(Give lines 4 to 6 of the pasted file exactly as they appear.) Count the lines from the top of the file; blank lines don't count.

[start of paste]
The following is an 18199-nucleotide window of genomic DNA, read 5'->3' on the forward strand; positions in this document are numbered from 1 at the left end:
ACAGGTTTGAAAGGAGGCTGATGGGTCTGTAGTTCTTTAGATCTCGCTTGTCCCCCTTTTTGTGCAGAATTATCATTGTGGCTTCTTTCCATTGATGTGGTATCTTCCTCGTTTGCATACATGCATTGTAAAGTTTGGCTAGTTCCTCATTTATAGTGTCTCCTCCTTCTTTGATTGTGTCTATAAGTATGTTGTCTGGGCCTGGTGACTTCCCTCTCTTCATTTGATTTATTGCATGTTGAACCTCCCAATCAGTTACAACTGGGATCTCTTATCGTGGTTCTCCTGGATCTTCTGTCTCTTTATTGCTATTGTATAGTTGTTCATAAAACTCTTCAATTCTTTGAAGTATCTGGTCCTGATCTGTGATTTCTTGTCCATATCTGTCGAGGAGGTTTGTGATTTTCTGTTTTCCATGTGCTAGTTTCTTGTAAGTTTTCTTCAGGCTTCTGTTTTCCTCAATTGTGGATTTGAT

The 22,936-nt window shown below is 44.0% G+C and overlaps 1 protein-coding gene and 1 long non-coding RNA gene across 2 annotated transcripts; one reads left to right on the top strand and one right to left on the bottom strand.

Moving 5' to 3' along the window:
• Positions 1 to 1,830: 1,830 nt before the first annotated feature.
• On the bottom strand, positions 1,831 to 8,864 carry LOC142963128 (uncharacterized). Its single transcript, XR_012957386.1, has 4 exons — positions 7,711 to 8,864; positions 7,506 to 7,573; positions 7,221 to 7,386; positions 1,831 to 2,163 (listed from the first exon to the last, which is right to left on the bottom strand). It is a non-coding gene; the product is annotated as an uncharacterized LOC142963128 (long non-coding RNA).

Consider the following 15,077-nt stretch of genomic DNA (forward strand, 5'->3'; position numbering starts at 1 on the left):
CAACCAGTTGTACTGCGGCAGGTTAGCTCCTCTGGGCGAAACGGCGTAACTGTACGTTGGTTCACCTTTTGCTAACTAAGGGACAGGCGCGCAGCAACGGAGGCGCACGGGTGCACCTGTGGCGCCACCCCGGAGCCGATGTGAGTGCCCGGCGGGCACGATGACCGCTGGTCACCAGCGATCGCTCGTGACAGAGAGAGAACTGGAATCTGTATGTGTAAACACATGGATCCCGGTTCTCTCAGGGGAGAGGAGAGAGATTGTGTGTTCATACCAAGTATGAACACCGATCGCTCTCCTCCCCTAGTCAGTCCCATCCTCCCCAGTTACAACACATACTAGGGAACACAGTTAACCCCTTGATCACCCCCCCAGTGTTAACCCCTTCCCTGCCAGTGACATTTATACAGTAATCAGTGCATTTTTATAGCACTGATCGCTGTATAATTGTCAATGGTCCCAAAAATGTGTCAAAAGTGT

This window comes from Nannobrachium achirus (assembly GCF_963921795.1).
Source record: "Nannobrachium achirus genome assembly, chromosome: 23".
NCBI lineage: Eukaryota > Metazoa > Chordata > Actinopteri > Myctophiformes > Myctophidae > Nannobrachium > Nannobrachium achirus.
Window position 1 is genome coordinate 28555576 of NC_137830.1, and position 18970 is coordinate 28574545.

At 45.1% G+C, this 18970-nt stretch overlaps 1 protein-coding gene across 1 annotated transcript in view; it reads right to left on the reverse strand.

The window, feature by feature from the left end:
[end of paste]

Moving 5' to 3' along the window:
• Positions 1 to 1,830: 1,830 nt before the first annotated feature.
• On the bottom strand, positions 1,831 to 8,864 carry LOC142963128 (uncharacterized). Its single transcript, XR_012957386.1, has 4 exons — positions 7,711 to 8,864; positions 7,506 to 7,573; positions 7,221 to 7,386; positions 1,831 to 2,163 (listed from the first exon to the last, which is right to left on the bottom strand). It is a non-coding gene; the product is annotated as an uncharacterized LOC142963128 (long non-coding RNA).